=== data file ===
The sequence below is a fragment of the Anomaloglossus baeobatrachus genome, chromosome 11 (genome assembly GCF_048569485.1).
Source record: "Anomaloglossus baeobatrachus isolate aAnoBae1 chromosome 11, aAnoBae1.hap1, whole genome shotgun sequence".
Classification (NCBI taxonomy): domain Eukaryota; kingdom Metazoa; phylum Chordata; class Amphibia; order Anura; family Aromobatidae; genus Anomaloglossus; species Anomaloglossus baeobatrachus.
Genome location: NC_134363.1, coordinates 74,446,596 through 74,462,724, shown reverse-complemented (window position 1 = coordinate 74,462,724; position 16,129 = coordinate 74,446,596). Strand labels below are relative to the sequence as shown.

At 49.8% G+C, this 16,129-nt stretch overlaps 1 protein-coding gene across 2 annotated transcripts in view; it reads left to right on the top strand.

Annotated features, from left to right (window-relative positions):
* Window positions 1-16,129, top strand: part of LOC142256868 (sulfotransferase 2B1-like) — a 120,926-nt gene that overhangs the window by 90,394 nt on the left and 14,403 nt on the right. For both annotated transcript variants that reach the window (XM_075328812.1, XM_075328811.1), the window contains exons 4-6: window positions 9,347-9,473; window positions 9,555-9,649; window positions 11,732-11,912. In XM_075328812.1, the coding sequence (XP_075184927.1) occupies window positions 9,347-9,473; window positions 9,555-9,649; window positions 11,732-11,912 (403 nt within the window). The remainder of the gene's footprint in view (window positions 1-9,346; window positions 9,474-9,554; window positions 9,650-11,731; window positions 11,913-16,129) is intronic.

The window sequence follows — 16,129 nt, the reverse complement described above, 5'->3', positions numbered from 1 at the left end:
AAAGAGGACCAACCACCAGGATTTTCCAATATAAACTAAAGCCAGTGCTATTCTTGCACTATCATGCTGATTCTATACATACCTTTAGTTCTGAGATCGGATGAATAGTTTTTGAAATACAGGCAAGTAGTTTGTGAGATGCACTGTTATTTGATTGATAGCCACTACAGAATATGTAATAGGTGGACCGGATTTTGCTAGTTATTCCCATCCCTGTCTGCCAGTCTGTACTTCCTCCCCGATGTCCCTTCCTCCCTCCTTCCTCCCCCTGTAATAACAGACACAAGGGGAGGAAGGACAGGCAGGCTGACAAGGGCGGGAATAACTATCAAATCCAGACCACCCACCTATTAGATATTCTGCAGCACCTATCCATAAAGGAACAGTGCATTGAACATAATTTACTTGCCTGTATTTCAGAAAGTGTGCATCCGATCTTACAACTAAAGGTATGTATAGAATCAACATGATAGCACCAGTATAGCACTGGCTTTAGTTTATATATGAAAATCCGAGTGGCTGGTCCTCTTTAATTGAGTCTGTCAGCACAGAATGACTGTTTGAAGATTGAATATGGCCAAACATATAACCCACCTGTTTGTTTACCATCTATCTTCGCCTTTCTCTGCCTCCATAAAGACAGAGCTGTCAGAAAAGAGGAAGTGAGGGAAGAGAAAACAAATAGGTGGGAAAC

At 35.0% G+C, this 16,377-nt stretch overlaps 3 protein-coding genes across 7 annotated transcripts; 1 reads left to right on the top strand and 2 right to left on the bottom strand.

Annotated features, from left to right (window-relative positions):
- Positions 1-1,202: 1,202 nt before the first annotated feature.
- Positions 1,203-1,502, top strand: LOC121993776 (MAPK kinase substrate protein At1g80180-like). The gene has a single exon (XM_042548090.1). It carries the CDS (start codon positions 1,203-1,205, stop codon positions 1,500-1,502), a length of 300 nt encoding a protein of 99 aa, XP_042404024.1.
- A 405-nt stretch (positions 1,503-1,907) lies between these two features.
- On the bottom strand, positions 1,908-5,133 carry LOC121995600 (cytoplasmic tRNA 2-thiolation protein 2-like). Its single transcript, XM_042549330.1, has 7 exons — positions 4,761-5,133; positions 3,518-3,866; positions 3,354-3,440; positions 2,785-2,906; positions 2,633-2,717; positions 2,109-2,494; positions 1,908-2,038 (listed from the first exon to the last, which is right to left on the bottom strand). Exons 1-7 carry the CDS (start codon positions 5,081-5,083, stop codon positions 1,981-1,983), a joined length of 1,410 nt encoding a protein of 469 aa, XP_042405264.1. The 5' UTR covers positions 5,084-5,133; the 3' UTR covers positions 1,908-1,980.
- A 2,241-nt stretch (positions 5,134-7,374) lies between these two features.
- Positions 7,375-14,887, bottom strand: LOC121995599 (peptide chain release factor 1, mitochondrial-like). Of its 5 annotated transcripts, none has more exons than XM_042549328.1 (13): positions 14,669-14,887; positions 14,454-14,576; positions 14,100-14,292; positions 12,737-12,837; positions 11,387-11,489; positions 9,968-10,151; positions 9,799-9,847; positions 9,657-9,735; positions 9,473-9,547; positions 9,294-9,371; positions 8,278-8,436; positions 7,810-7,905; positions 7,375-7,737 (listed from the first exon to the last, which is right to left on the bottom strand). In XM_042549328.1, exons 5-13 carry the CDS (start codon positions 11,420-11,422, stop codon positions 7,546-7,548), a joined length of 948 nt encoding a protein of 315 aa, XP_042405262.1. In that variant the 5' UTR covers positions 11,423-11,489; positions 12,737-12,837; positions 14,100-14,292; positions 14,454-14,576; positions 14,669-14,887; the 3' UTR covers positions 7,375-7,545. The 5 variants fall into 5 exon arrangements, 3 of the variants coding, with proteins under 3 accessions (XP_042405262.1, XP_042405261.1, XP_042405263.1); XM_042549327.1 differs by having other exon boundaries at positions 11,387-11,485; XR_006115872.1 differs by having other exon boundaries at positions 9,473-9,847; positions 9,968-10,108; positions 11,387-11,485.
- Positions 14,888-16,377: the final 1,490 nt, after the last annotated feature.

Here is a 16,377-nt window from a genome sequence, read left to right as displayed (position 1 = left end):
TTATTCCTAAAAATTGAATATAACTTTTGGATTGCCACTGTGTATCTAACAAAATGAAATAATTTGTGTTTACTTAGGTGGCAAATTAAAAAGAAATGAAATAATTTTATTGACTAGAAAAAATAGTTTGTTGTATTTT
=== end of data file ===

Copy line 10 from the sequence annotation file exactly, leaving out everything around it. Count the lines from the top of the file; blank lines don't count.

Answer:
At 35.0% G+C, this 16,377-nt stretch overlaps 3 protein-coding genes across 7 annotated transcripts; 1 reads left to right on the top strand and 2 right to left on the bottom strand.